Ever committed to the greening of Haddonfield — even in a year when the first half of its biannual planting schedule has been shortened due to a multitude of factors — the Shade Tree Commission still intends to make an impact this spring.
“We are going to do Arbor Day, but we’re going to take it a little bit differently. We actually are doing a very scaled down planting this spring,” said Robin Potter, chairperson of the commission, at the public board of commissioners’ April 13 meeting.
“Instead of being 80 trees that we normally plant, we’re deferring that to fall, because with last year’s planting experience and COVID, we weren’t sure that we could count on a full workforce to get the trees planted,” she added.
The commission intends to get 11 trees in the ground before the season is over, but six of the newest additions are intended to be commemorative trees, paid for by family members, to honor those near and dear to them. Potter said the trees were to be delivered the day after the meeting, with public works employees on the job thereafter.
Potter later confirmed the trees were delivered on April 14. Public works was to begin the process of digging during the week of April 20, after marking the spots first to make sure no utility lines were in the way.
The official celebration for Arbor Day is slated for April 30, and Potter mentioned there would be a tree specifically earmarked for planting in front of one of the borough’s schools, to act as an unofficial Arbor Tree for this year.
On April 20, Potter confirmed the tree will be installed on Glover Avenue, across from the front of Tatem Elementary School, to avoid overhead wires that could cause a problem. The tree is expected to grow to an estimated 60 to 70 feet.
But the big attraction, one delayed a year because of the pandemic, will be the inclusion of a seedling from the majestic Salem Oak.
“About two years ago, one of the oldest trees we knew of was a 500-year-old white oak in Salem, New Jersey growing in the Friends’ Cemetery, and it finally fell over,” Potter revealed. “And along the way, the forestry department collected a lot of acorns and they’ve grown them.”
One week prior to the meeting of commissioners, Potter scooped up a 1-foot-tall seedling from the Salem oak. At this point, the seedling is too young for the commission to plant in a fixed place, so the plan is to honor the late Mary Previte by placing the seedling temporarily at her Crows Woods Gardens memorial.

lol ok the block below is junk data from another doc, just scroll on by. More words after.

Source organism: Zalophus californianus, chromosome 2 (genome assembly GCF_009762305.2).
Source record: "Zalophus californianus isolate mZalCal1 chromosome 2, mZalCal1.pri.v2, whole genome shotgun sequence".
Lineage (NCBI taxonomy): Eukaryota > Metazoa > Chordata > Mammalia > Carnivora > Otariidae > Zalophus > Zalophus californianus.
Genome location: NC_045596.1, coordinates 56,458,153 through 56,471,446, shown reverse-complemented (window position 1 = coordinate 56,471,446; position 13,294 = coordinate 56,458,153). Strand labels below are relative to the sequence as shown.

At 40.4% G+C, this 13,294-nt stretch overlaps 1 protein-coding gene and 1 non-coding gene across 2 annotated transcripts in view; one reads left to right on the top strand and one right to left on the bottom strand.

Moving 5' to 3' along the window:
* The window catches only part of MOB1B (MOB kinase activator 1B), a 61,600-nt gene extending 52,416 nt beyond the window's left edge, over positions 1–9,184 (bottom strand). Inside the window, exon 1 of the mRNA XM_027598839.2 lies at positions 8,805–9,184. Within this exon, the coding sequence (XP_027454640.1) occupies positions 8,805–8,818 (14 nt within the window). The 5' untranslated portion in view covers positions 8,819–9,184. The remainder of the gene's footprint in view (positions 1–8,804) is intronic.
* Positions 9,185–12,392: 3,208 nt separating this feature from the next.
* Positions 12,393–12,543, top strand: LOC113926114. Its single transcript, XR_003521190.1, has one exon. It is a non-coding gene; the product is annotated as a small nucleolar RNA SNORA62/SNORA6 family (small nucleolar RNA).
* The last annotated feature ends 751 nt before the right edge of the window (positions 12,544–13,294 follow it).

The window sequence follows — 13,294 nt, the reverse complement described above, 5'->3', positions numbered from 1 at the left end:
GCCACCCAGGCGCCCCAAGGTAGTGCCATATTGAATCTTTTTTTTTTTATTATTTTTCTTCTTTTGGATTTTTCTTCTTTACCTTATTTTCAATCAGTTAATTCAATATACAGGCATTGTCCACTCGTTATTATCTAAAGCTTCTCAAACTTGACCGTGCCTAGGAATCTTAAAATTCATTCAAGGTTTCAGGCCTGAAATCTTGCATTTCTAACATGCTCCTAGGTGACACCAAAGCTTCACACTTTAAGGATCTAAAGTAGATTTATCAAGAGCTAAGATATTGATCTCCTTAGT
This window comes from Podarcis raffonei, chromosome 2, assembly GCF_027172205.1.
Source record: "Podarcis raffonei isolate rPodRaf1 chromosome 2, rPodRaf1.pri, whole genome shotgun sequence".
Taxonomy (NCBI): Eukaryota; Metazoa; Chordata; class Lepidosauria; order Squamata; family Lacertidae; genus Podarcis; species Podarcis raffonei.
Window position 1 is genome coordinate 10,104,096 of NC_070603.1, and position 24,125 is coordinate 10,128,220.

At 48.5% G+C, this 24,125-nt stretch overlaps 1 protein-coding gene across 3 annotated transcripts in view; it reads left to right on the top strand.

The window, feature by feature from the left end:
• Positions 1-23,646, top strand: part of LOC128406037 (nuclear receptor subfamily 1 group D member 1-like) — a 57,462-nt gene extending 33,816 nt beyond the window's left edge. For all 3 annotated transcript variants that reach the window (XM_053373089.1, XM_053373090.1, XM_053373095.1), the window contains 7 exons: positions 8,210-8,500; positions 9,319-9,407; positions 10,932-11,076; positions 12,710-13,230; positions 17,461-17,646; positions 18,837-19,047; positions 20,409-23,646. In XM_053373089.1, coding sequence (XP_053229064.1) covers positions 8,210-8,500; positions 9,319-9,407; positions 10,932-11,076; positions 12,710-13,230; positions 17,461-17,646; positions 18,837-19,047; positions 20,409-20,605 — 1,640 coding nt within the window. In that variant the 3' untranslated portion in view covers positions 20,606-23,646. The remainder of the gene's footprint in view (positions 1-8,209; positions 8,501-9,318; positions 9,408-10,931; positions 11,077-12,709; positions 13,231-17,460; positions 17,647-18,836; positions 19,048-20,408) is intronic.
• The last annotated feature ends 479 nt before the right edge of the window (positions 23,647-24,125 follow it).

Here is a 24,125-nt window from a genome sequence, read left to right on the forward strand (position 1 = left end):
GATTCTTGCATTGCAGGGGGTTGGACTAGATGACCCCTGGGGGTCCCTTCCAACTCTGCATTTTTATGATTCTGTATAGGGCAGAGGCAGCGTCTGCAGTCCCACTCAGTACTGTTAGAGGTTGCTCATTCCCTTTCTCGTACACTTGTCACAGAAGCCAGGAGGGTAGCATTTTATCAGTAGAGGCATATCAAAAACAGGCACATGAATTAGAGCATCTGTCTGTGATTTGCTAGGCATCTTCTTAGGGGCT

Roughly two to three years from now, Potter said, the seedling will have grown enough to be permanently planted elsewhere during a future Arbor Day.
The commission also believes it has found an environmentally friendly solution to the rampage of a beetle native to northeastern Asia that has menaced ash trees nationwide for many years.
“This is really in the face of the emerald ash borer, which is taking out virtually all of the green and white ash trees across the country. There are some treatments that will prolong the life of the tree until the insect cycle passes,” Potter explained.
Over the last few years, the Shade Tree Commission has enlisted the help of volunteer branch managers to do a trained survey of all the ash trees growing along street sides in Haddonfield. From that count, the organization has chosen a few trees that remained in excellent condition.
“We worked with Sharon (Borough Administrator McCullough) to find a small treatment program for 10 to 15 of the ash trees,” Potter noted. “We’ve engaged an arborist for it. (The treatments) are going to be safe for residents because they are going to be injected into the tree trunks themselves.”
Potter added the treatments would last for at least two years.
“So there’s nothing sprayed, nothing laid down on the ground,” she said. “We will have information out (to residents and the public at large) before it happens, because it’s not happening until June.”